People would want to know what she was thinking, the night before. They always do, or think they do -- but in her case they would have been disappointed. Because by the night before, the thinking was long over and she was preoccupied mainly with logistics. Planning, preparing, packing. Finding her old knapsack, an orange-and-black JanSport she hadn't used for months, not since Christmastime.
Knapsacks had gone out of fashion that spring at Glendale High School, at least among the stylish girls. The divas, as they were known -- they had bestowed the name on themselves and considered it laudatory -- had taken to carrying plastic totes in bright primary colors, see-through and flimsy. Even the namebrand versions, the ones that cost upwards of a hundred dollars, buckled under the weight the divas expected them to carry. But then it's a myth that more expensive things are better made -- or so her father always said, whenever she expressed a desire for something trendy. At the mall she had seen diva mothers storm into Nordstrom or Hecht Co., proclaiming the totes defective. "What was she using it for?" skeptical salesladies inquired, examining the torn and stretched-out handles beneath the fluorescent lights. "The usual," lied the mothers. "Girl stuff."
In the end the salesladies didn't care if the mothers stretched the truth as far as those rubbery handles, because they always left with even more merchandise -- not only a replacement tote or two but those hideous Louis Vuitton billfolds that were so unfathomably popular that spring, maybe a small cosmetic bag in the same distinctive-tacky pattern. They needed cosmetic bags because the totes had another design flaw. The not-quite-opaque plastic allowed the world to see whatever one carried. Forget trying to bring Tampax to school, or even a hairbrush. (She had always considered hairbrushes one of the more horrible secrets that regular purses kept -- oily, matted with hair, shedding those strange little scales.) Yet perhaps that was the very source of the totes' cachet: To use one, you had to pretend you had no secrets, that your life was an open book -- or, more correctly, a seethrough purse. You couldn't put anything in those totes that you didn't want other people to glimpse.
Especially a gun, no matter how small. Even a gun wrapped in a scarf, as hers would be.
The problem was that she, too, had abandoned her knapsack earlier that school year, although she was not one to follow the trends, quite the opposite. She had different reasons for retiring her trusty JanSport. I am putting away childish things, she told herself in November, having been reminded of that Bible verse while rereading a favorite childhood novel. Her mother had gotten a canvas bag at Barnes & Noble, one with Emily Dickinson's face, and she had co-opted it for a joke, just to test how ignorant everyone was. ("Is that someone you know?" "Is that you?" "A relative?") She hadn't planned to use it every day, but then her parents began to nag, said she was going to throw her spine out of alignment or damage the nerves in her shoulder. Then she had to keep using it, if only to prove to them that it was her spine, her nerves, her life.
Except the Emily Dickinson bag was forever falling over, scattering its contents. She couldn't afford such accidents or missteps, not on the day she took her gun to school.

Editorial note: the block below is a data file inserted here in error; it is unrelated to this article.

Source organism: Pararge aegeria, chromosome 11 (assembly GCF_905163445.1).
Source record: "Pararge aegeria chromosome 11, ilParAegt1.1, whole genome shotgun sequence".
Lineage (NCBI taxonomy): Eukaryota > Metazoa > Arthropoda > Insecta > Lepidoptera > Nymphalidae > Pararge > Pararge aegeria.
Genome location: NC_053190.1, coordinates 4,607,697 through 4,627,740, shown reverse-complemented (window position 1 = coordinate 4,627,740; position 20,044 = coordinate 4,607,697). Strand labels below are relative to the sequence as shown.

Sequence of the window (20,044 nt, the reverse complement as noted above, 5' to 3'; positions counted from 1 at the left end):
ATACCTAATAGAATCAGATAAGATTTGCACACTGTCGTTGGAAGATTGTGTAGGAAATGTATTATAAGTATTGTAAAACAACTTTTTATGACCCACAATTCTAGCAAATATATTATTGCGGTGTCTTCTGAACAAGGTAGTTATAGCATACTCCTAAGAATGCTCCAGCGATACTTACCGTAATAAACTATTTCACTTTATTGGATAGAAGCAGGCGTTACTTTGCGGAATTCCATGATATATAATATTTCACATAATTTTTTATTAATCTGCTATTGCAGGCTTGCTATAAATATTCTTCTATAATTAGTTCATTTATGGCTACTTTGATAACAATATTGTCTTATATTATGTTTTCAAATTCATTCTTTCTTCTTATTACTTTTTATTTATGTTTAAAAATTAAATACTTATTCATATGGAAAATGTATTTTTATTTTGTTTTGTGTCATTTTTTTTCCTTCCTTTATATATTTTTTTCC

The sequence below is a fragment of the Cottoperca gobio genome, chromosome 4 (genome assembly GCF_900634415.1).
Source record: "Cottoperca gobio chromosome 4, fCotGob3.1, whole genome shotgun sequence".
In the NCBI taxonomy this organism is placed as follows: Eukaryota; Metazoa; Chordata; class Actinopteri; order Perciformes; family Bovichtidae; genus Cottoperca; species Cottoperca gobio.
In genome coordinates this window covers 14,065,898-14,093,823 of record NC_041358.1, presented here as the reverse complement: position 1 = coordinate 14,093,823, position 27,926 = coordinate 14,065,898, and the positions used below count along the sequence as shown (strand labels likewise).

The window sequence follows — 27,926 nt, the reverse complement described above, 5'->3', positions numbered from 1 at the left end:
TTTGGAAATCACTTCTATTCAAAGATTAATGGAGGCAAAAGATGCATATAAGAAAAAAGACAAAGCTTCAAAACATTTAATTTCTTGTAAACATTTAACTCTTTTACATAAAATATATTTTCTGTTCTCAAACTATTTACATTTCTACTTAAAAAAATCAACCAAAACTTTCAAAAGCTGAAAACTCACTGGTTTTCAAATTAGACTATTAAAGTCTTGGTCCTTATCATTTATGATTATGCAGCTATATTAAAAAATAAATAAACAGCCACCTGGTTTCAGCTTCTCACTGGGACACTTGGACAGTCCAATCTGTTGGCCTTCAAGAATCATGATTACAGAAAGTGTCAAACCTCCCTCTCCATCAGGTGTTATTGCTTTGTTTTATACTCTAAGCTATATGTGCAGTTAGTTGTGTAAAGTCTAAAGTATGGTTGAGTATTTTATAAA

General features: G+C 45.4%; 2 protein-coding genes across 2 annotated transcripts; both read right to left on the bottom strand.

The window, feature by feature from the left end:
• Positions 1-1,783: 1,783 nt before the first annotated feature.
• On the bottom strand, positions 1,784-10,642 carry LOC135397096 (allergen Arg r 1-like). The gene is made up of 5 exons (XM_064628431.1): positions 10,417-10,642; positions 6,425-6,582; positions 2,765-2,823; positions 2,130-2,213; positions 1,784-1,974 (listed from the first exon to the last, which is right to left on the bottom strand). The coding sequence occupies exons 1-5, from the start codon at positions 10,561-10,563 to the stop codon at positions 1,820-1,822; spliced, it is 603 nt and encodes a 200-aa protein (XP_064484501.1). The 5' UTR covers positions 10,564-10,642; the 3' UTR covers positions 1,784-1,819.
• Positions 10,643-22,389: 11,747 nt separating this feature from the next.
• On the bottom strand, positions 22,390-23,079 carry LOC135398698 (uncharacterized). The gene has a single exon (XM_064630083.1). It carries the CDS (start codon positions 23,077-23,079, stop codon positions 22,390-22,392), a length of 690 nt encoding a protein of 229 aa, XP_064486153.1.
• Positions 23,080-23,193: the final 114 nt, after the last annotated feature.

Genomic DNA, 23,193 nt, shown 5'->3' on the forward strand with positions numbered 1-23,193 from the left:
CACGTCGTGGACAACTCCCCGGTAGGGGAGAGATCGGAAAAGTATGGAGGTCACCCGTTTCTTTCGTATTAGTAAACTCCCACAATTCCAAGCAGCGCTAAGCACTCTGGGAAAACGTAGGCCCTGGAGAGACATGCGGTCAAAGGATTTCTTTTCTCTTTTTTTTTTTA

She finally found her knapsack at the back of her closet, and it was a kind of relief to be reunited with her old, practical friend. She dampened a paper towel and ran it over the bag's insides, removing debris from last fall -- cookie crumbs, specks of chocolate, a lone Brazil nut, which would have been there since September, when she tried to go vegan and lasted all of a week. She had carried this knapsack for four years, from fall of eighth grade to the fall of twelfth grade, and its surface -- the names and former loyalties inked onto its orange nylon, the rips and tears -- was a vivid reminder of how much she had changed. You probably shouldn't get tattooed, her mother always said. You don't know who you're going to be when you're thirty. But a tattoo can be concealed, or even removed with lasers. Piercings close up if you give them enough time. A knapsack covered with embarrassing sentiments in permanent ink could only be discarded or replaced. Her parents would have purchased her a new one if she had only explained her reasons, but that was one thing she hadn't dared to do. She was tired of explaining herself.
Once the bag was clean inside, she surveyed the things laid out on her bed. There was her notebook, the take-home test for Mrs. Downey, her independent study project for Ms. Cunningham. And there was the gun, wrapped in a silk scarf from the old dressup chest.
The gun had been in her possession for almost a month, but the mere sight of it still shocked her. It was so like the toy sixshooter she had begged for when she was little, not even four. Why had she yearned for a gun, a holster, and a cowboy hat at such an age? She had wanted to be Calamity Jane or Annie Oakley, marching around the house singing "Anything You Can Do, I Can Do Better." Yes, it was queer, but then everyone was queer when little. And maybe she had wanted to shock her parents, who weren't hippies but were antiwar, even this current one, which a lot of Glendale parents had said was okay when it started.
Excerpted from TO THE POWER OF THREE © Copyright 2005 by Laura Lippman. Reprinted with permission by Avon, an imprint of HarperCollins Publishers. All rights reserved.
To the Power of Three